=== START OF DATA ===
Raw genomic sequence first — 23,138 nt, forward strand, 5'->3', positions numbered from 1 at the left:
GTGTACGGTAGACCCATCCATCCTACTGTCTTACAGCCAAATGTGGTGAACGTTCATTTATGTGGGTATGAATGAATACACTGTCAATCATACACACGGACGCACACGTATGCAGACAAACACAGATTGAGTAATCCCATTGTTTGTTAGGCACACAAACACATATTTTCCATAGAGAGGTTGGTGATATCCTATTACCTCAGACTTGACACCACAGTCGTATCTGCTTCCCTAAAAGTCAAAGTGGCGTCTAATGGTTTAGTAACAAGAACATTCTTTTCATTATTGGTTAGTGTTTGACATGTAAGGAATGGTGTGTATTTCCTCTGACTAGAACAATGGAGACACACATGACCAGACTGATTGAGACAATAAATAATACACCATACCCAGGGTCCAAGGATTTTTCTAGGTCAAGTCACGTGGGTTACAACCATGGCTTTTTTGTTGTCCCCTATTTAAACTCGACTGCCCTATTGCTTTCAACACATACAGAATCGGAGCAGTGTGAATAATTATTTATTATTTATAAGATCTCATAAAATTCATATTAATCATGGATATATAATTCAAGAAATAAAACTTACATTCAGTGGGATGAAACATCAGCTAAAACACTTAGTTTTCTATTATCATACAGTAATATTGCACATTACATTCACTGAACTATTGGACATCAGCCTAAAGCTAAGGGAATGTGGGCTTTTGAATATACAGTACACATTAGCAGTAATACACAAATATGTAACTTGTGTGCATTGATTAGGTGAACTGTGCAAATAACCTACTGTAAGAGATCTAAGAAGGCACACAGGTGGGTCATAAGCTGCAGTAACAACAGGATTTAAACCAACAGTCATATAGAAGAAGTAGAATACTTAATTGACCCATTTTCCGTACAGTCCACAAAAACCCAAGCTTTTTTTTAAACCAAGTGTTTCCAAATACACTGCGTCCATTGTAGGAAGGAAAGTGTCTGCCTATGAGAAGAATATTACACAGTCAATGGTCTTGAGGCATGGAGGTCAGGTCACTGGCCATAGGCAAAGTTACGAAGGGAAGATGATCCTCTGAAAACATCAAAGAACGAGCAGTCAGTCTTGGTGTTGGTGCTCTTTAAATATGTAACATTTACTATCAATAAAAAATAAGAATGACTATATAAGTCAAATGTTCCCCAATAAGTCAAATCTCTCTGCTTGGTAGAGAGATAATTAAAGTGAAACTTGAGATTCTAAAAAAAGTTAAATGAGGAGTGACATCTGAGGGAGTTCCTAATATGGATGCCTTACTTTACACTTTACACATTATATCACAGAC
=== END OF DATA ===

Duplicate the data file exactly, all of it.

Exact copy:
Raw genomic sequence first — 23,138 nt, forward strand, 5'->3', positions numbered from 1 at the left:
GTGTACGGTAGACCCATCCATCCTACTGTCTTACAGCCAAATGTGGTGAACGTTCATTTATGTGGGTATGAATGAATACACTGTCAATCATACACACGGACGCACACGTATGCAGACAAACACAGATTGAGTAATCCCATTGTTTGTTAGGCACACAAACACATATTTTCCATAGAGAGGTTGGTGATATCCTATTACCTCAGACTTGACACCACAGTCGTATCTGCTTCCCTAAAAGTCAAAGTGGCGTCTAATGGTTTAGTAACAAGAACATTCTTTTCATTATTGGTTAGTGTTTGACATGTAAGGAATGGTGTGTATTTCCTCTGACTAGAACAATGGAGACACACATGACCAGACTGATTGAGACAATAAATAATACACCATACCCAGGGTCCAAGGATTTTTCTAGGTCAAGTCACGTGGGTTACAACCATGGCTTTTTTGTTGTCCCCTATTTAAACTCGACTGCCCTATTGCTTTCAACACATACAGAATCGGAGCAGTGTGAATAATTATTTATTATTTATAAGATCTCATAAAATTCATATTAATCATGGATATATAATTCAAGAAATAAAACTTACATTCAGTGGGATGAAACATCAGCTAAAACACTTAGTTTTCTATTATCATACAGTAATATTGCACATTACATTCACTGAACTATTGGACATCAGCCTAAAGCTAAGGGAATGTGGGCTTTTGAATATACAGTACACATTAGCAGTAATACACAAATATGTAACTTGTGTGCATTGATTAGGTGAACTGTGCAAATAACCTACTGTAAGAGATCTAAGAAGGCACACAGGTGGGTCATAAGCTGCAGTAACAACAGGATTTAAACCAACAGTCATATAGAAGAAGTAGAATACTTAATTGACCCATTTTCCGTACAGTCCACAAAAACCCAAGCTTTTTTTTAAACCAAGTGTTTCCAAATACACTGCGTCCATTGTAGGAAGGAAAGTGTCTGCCTATGAGAAGAATATTACACAGTCAATGGTCTTGAGGCATGGAGGTCAGGTCACTGGCCATAGGCAAAGTTACGAAGGGAAGATGATCCTCTGAAAACATCAAAGAACGAGCAGTCAGTCTTGGTGTTGGTGCTCTTTAAATATGTAACATTTACTATCAATAAAAAATAAGAATGACTATATAAGTCAAATGTTCCCCAATAAGTCAAATCTCTCTGCTTGGTAGAGAGATAATTAAAGTGAAACTTGAGATTCTAAAAAAAGTTAAATGAGGAGTGACATCTGAGGGAGTTCCTAATATGGATGCCTTACTTTACACTTTACACATTATATCACAGAC